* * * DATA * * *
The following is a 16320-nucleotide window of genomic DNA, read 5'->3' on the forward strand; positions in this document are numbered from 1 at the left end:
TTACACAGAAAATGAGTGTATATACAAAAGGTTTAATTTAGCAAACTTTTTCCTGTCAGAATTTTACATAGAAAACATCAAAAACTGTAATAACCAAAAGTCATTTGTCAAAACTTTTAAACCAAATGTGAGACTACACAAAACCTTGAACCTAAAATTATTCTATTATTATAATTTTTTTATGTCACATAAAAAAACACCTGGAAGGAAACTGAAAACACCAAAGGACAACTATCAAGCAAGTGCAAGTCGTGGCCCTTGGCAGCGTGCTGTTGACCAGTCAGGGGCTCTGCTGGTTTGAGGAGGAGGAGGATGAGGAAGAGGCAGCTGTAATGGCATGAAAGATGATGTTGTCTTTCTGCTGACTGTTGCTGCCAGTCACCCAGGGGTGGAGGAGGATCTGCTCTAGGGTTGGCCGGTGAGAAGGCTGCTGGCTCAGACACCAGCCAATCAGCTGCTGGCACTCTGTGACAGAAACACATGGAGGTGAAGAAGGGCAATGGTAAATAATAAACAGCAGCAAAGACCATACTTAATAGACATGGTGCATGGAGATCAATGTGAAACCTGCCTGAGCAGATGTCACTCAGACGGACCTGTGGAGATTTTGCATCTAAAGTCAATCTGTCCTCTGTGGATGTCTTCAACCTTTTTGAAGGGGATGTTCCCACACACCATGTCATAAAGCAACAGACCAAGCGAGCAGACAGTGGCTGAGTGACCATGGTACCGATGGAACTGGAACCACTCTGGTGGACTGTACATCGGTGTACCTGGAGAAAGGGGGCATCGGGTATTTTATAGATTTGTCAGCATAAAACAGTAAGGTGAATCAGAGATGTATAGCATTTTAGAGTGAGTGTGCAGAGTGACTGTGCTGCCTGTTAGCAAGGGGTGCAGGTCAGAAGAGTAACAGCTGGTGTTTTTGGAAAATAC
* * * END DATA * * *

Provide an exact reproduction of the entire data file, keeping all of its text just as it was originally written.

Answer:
The following is a 16320-nucleotide window of genomic DNA, read 5'->3' on the forward strand; positions in this document are numbered from 1 at the left end:
TTACACAGAAAATGAGTGTATATACAAAAGGTTTAATTTAGCAAACTTTTTCCTGTCAGAATTTTACATAGAAAACATCAAAAACTGTAATAACCAAAAGTCATTTGTCAAAACTTTTAAACCAAATGTGAGACTACACAAAACCTTGAACCTAAAATTATTCTATTATTATAATTTTTTTATGTCACATAAAAAAACACCTGGAAGGAAACTGAAAACACCAAAGGACAACTATCAAGCAAGTGCAAGTCGTGGCCCTTGGCAGCGTGCTGTTGACCAGTCAGGGGCTCTGCTGGTTTGAGGAGGAGGAGGATGAGGAAGAGGCAGCTGTAATGGCATGAAAGATGATGTTGTCTTTCTGCTGACTGTTGCTGCCAGTCACCCAGGGGTGGAGGAGGATCTGCTCTAGGGTTGGCCGGTGAGAAGGCTGCTGGCTCAGACACCAGCCAATCAGCTGCTGGCACTCTGTGACAGAAACACATGGAGGTGAAGAAGGGCAATGGTAAATAATAAACAGCAGCAAAGACCATACTTAATAGACATGGTGCATGGAGATCAATGTGAAACCTGCCTGAGCAGATGTCACTCAGACGGACCTGTGGAGATTTTGCATCTAAAGTCAATCTGTCCTCTGTGGATGTCTTCAACCTTTTTGAAGGGGATGTTCCCACACACCATGTCATAAAGCAACAGACCAAGCGAGCAGACAGTGGCTGAGTGACCATGGTACCGATGGAACTGGAACCACTCTGGTGGACTGTACATCGGTGTACCTGGAGAAAGGGGGCATCGGGTATTTTATAGATTTGTCAGCATAAAACAGTAAGGTGAATCAGAGATGTATAGCATTTTAGAGTGAGTGTGCAGAGTGACTGTGCTGCCTGTTAGCAAGGGGTGCAGGTCAGAAGAGTAACAGCTGGTGTTTTTGGAAAATAC